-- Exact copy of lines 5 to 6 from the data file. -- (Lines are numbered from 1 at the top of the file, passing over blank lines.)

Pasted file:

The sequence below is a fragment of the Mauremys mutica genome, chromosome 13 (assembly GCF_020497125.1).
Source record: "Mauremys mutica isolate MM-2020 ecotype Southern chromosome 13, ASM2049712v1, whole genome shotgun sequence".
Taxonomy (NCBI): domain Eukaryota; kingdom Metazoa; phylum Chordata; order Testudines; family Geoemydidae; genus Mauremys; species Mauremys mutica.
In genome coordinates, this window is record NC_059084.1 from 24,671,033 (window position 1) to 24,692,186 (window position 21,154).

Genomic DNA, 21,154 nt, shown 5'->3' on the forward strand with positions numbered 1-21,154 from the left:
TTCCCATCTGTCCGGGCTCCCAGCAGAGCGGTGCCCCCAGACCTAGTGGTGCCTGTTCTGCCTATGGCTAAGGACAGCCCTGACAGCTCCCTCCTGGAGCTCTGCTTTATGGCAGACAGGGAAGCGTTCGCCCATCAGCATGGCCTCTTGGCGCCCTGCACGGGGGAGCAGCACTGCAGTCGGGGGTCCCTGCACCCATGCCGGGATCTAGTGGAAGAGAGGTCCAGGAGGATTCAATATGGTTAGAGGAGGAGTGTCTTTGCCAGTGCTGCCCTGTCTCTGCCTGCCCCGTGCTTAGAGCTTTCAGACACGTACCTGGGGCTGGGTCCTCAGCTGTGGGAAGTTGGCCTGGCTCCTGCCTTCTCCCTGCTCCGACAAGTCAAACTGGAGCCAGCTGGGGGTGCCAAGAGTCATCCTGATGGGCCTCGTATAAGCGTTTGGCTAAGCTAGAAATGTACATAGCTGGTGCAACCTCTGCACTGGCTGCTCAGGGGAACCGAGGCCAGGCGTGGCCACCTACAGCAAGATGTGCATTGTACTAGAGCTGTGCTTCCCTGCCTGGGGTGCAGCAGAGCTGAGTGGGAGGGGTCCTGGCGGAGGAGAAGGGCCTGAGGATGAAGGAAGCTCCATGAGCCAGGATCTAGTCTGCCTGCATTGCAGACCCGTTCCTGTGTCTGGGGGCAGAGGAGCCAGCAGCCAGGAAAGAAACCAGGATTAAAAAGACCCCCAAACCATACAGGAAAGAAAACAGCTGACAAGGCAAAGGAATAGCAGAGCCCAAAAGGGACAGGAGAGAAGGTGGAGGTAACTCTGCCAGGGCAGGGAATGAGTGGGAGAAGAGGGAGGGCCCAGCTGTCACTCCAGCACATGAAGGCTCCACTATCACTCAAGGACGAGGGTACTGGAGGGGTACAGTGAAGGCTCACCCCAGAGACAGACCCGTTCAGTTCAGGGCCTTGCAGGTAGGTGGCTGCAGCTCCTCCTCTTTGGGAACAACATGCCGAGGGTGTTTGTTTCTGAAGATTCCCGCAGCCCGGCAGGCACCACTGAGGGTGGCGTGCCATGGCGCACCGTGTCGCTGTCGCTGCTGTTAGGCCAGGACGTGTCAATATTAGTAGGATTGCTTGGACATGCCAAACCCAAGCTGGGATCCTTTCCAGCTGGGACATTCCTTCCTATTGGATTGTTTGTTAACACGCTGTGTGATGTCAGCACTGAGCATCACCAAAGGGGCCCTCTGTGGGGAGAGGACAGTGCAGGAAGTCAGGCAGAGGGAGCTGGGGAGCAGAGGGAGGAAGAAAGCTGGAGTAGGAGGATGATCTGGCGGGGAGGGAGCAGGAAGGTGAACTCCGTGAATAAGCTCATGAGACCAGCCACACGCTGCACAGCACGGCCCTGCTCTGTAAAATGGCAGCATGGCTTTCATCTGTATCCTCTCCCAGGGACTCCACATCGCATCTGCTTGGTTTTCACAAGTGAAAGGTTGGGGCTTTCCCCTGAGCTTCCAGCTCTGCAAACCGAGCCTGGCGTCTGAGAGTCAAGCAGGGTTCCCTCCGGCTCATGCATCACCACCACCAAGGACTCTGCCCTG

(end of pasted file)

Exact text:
Genomic DNA, 21,154 nt, shown 5'->3' on the forward strand with positions numbered 1-21,154 from the left:
TTCCCATCTGTCCGGGCTCCCAGCAGAGCGGTGCCCCCAGACCTAGTGGTGCCTGTTCTGCCTATGGCTAAGGACAGCCCTGACAGCTCCCTCCTGGAGCTCTGCTTTATGGCAGACAGGGAAGCGTTCGCCCATCAGCATGGCCTCTTGGCGCCCTGCACGGGGGAGCAGCACTGCAGTCGGGGGTCCCTGCACCCATGCCGGGATCTAGTGGAAGAGAGGTCCAGGAGGATTCAATATGGTTAGAGGAGGAGTGTCTTTGCCAGTGCTGCCCTGTCTCTGCCTGCCCCGTGCTTAGAGCTTTCAGACACGTACCTGGGGCTGGGTCCTCAGCTGTGGGAAGTTGGCCTGGCTCCTGCCTTCTCCCTGCTCCGACAAGTCAAACTGGAGCCAGCTGGGGGTGCCAAGAGTCATCCTGATGGGCCTCGTATAAGCGTTTGGCTAAGCTAGAAATGTACATAGCTGGTGCAACCTCTGCACTGGCTGCTCAGGGGAACCGAGGCCAGGCGTGGCCACCTACAGCAAGATGTGCATTGTACTAGAGCTGTGCTTCCCTGCCTGGGGTGCAGCAGAGCTGAGTGGGAGGGGTCCTGGCGGAGGAGAAGGGCCTGAGGATGAAGGAAGCTCCATGAGCCAGGATCTAGTCTGCCTGCATTGCAGACCCGTTCCTGTGTCTGGGGGCAGAGGAGCCAGCAGCCAGGAAAGAAACCAGGATTAAAAAGACCCCCAAACCATACAGGAAAGAAAACAGCTGACAAGGCAAAGGAATAGCAGAGCCCAAAAGGGACAGGAGAGAAGGTGGAGGTAACTCTGCCAGGGCAGGGAATGAGTGGGAGAAGAGGGAGGGCCCAGCTGTCACTCCAGCACATGAAGGCTCCACTATCACTCAAGGACGAGGGTACTGGAGGGGTACAGTGAAGGCTCACCCCAGAGACAGACCCGTTCAGTTCAGGGCCTTGCAGGTAGGTGGCTGCAGCTCCTCCTCTTTGGGAACAACATGCCGAGGGTGTTTGTTTCTGAAGATTCCCGCAGCCCGGCAGGCACCACTGAGGGTGGCGTGCCATGGCGCACCGTGTCGCTGTCGCTGCTGTTAGGCCAGGACGTGTCAATATTAGTAGGATTGCTTGGACATGCCAAACCCAAGCTGGGATCCTTTCCAGCTGGGACATTCCTTCCTATTGGATTGTTTGTTAACACGCTGTGTGATGTCAGCACTGAGCATCACCAAAGGGGCCCTCTGTGGGGAGAGGACAGTGCAGGAAGTCAGGCAGAGGGAGCTGGGGAGCAGAGGGAGGAAGAAAGCTGGAGTAGGAGGATGATCTGGCGGGGAGGGAGCAGGAAGGTGAACTCCGTGAATAAGCTCATGAGACCAGCCACACGCTGCACAGCACGGCCCTGCTCTGTAAAATGGCAGCATGGCTTTCATCTGTATCCTCTCCCAGGGACTCCACATCGCATCTGCTTGGTTTTCACAAGTGAAAGGTTGGGGCTTTCCCCTGAGCTTCCAGCTCTGCAAACCGAGCCTGGCGTCTGAGAGTCAAGCAGGGTTCCCTCCGGCTCATGCATCACCACCACCAAGGACTCTGCCCTG